I don't think it is a coincidence that my ideas about joy found expression in the dream of a museum built by hand. I've written a lot about the ways in which I feel joy is inextricable from our physical experience. (It's not just me, honest: the thoughts of these dozens of people who contributed their experiences of joy overflow with the kind of sensory descriptions my English teachers used to beg us for on bended knee.) We find great joy in physical acts of creation and labor, from climbing a mountain to planting a garden, from making art to making love. It's through some act of physical toil that we give tangible shape to our intangible dreams.
With dance, I daydreamed about being a dancer for a long time before I ever took a dance class. In some ways it was simply easier to imagine it. In the end, it was meeting someone who was already a dancer and the strange feeling of jealousy I had that spurred me to actually get up and do it. And I discovered that my body loved dance far more than my mind could grasp. The dream of dancing was nothing compared to the deep joy of actually doing it. Of course, in my daydreams I can do things that even now, after almost ten years of training, I cannot do at all. But now that I know how good dance feels, those reveries are something to fuel my living practice. The reality and the fantasy perform an elaborate duet that draws me deeper and deeper into the experience.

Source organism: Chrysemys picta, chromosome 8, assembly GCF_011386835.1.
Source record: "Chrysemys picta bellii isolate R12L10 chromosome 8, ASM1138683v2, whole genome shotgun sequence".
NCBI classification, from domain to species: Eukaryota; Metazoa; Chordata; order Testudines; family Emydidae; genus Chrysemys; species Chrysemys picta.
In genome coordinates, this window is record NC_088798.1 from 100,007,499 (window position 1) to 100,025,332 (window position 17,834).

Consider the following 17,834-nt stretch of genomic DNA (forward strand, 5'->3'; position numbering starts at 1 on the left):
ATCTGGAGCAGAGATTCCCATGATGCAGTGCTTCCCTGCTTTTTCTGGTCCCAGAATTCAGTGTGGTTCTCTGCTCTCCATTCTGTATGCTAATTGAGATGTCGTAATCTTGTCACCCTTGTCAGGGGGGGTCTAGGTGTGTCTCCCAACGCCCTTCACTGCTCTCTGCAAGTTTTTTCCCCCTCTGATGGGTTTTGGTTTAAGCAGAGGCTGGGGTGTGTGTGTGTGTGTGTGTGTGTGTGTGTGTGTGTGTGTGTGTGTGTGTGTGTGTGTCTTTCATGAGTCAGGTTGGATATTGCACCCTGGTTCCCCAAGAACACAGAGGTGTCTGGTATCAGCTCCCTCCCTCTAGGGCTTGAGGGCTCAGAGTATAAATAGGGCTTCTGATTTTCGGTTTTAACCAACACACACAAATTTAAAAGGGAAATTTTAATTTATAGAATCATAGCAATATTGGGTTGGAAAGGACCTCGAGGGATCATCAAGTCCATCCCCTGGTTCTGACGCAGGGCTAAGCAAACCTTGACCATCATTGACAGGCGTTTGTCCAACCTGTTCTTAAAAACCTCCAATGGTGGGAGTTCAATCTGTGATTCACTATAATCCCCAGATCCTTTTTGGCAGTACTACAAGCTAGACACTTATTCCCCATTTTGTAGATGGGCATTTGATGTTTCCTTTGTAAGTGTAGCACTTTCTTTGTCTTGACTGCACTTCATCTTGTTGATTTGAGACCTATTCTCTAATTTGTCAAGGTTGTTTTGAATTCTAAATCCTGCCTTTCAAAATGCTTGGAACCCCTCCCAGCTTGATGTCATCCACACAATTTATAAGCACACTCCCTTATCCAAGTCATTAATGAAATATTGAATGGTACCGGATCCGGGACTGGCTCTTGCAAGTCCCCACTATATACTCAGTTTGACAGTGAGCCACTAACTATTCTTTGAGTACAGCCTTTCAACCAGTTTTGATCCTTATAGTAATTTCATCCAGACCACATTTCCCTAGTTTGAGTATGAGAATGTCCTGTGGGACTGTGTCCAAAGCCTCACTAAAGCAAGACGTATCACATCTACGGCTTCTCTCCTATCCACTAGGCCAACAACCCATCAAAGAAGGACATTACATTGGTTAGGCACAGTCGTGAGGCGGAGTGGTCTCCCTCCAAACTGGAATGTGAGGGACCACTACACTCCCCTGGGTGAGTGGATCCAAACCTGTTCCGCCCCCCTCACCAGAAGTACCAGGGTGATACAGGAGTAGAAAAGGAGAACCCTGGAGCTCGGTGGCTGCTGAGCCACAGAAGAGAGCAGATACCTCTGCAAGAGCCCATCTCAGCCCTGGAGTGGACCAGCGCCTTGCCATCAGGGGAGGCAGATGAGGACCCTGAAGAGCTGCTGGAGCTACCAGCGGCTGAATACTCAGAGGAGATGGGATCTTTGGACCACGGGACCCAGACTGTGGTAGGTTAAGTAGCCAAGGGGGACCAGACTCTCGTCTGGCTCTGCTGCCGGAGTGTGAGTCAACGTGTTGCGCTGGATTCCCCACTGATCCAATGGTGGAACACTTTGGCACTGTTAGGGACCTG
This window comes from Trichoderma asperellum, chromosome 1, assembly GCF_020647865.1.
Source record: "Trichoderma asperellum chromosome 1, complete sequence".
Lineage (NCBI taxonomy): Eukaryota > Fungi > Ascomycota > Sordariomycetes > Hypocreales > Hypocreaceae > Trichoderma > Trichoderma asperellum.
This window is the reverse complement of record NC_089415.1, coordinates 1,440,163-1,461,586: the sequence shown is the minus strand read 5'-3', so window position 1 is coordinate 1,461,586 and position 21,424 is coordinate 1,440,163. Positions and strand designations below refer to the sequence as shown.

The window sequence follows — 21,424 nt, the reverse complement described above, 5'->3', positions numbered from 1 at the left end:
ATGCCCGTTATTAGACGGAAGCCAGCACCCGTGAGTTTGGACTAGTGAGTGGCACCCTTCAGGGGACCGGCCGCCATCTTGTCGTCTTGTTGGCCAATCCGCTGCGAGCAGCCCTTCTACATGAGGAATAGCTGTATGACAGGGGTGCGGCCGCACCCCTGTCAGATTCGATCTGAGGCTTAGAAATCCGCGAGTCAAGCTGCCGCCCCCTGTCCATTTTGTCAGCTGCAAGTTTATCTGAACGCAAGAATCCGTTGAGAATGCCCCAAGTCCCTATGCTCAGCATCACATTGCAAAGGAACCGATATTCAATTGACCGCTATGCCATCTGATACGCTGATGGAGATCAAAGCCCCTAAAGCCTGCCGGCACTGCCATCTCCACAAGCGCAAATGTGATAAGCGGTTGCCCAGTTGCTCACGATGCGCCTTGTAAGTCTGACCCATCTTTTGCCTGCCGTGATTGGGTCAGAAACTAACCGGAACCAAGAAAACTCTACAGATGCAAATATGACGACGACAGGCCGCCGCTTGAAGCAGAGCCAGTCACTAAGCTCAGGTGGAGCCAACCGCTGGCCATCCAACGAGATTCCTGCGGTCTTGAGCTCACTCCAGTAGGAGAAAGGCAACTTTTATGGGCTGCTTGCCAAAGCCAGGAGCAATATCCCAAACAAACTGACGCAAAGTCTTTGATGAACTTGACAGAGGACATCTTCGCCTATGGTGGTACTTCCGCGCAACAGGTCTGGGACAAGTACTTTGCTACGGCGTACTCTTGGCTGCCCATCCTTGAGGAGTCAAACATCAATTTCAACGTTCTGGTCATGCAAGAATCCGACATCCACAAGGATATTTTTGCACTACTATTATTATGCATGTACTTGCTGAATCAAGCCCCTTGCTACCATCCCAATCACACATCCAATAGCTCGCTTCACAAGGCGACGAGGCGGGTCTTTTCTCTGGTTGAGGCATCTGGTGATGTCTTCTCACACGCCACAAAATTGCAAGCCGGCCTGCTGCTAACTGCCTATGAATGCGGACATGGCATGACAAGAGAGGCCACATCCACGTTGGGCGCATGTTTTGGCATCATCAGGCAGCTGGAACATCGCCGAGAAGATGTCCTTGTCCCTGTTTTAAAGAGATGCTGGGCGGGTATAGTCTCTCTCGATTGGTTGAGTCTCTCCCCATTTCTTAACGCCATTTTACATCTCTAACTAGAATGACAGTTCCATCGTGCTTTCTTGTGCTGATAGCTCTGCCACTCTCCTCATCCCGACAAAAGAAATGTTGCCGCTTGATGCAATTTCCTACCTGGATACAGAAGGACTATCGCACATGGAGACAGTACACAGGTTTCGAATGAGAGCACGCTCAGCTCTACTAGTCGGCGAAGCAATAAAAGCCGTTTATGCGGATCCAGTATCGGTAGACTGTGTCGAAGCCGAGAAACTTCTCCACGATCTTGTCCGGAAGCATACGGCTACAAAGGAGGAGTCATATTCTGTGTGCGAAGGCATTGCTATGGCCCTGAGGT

It was the same with building houses: I started building dream houses in my head at nine or ten years old. For a while I wanted to be an architect, but that turned out to involve a lot of very hard and boring work and a lot of involvement with some sensationally ugly buildings. When I discovered cob building, it seemed too miraculous to be true - a house you built with your hands! in whimsical shapes! with no need for a fancy degree or years on the job! - and so, of course, I daydreamed about that. Until, at some point (how did I manage to kick myself hard enough? I wish I knew), I took a deep breath, and with the help & encouragement of my partner, I plunked down the money for a building workshop. And, as with dance, the actual act of building was a kind of bliss, a wild and profound joy, that my daydreams couldn't even conceive of.